Montana Colleges Push Back Against Tuition Freeze Mandate

By Beacon Staff

HELENA – Montana’s Board of Regents pushed back Thursday against the governor’s proposed mandate for a tuition freeze as the administration’s plan for education stimulus money went before an appropriations subcommittee.

Gov. Brian Schweitzer insisted his request is appropriate.

The university system was among the large number of groups lining up in front of lawmakers who were taking their first crack Thursday at $800 million in federal stimulus money.

Schweitzer has proposed putting an extra $10 million of that toward the university system — as long as they agree to continue a tuition freeze.

But Regent Chairman Steve Barrett said the mandate is inappropriate because the regents have constitutional authority to set the university system budget.

“We don’t have to be told that doing everything we can do to control tuition is job No. 1,” he told the Joint Appropriations Subcommittee on Education. “Someone does not have to mandate that or tell us that.”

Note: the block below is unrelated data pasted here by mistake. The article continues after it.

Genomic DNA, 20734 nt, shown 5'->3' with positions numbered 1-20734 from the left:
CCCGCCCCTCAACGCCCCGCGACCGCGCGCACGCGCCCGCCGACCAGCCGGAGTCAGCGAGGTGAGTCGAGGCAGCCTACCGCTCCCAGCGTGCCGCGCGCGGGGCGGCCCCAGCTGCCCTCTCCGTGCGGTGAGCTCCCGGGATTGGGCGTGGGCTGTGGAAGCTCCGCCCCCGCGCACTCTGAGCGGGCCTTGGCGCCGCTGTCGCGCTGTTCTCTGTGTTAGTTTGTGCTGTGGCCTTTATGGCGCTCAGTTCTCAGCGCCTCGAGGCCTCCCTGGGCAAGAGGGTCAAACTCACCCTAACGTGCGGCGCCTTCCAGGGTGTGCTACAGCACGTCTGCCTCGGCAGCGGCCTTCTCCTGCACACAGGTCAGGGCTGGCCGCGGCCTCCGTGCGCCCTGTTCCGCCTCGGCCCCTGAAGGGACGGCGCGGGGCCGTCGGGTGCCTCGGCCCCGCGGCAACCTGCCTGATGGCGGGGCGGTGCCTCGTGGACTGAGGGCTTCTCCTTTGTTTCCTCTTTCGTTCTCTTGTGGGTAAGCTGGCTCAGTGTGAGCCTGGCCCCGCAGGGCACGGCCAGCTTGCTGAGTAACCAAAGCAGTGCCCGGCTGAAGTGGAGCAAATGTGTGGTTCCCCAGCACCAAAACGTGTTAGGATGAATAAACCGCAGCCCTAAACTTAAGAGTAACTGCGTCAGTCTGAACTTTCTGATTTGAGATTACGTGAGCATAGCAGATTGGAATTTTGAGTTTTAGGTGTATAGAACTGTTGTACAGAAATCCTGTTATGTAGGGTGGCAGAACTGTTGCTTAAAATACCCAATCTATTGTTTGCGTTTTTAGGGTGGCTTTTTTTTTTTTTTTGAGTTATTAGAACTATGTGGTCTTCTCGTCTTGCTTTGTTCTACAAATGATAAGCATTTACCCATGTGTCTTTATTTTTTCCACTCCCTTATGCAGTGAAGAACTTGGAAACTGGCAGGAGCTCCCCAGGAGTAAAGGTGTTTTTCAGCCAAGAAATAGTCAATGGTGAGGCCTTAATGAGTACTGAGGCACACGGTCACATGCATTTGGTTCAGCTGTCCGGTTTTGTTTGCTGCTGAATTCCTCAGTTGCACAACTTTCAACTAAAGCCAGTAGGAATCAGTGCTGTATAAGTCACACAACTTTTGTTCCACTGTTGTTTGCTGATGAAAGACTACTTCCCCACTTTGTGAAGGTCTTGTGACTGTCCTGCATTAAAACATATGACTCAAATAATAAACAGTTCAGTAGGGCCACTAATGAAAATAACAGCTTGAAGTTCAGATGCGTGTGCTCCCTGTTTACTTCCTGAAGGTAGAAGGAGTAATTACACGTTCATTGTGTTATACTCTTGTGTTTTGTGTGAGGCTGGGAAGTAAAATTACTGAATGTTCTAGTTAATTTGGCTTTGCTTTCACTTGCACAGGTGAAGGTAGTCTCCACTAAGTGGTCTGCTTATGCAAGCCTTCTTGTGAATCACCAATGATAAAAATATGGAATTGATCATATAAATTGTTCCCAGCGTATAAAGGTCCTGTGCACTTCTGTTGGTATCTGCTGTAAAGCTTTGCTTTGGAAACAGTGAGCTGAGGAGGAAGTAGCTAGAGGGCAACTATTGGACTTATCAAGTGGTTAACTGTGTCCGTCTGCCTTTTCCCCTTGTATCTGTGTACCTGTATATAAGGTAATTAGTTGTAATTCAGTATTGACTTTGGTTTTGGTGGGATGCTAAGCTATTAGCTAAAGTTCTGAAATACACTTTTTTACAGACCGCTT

Schweitzer said the Legislature often gives money to the college system with strings attached. The governor said he has been advised it is appropriate and constitutional.

“Extraordinary times” call for the university system to tighten its belt like everyone else, Schweitzer said.

“How are we going to ask every family in Montana that is not earning more over the next two years to pay more?” he told reporters Thursday.

The university system said at least another $8 million is needed to freeze tuition, and that would require cost cutting elsewhere. Commissioner of Higher Education Sheila Stearns said regents won’t make any final decisions on the topic until May.

“They will wait and see,” she said.

Stearns said any money set aside for tuition mitigation will be used to hold tuition down, but no guarantees of a freeze can be made until the university system sees the whole budget picture.

Schweitzer said the university system has a budget that exceeds $1 billion and should be able to make ends meet if it short just $8 million to freeze tuition.

Rep. Dan Villa, D-Anaconda, said the subcommittee he chairs will evaluate whether such a mandate is legal or constitutional and how much it would actually cost. He said the ultimate goal is a tuition freeze.

Two years ago, the governor’s office, the Legislature and the Board of Regents agreed on a funding level that allowed the system to freeze tuition.

“We are proud of what we did two years ago, but there was nothing in statute. We did not rewrite the constitution,” Stearns told the panel. “That was a matter of trust. That was not a matter of statute.”

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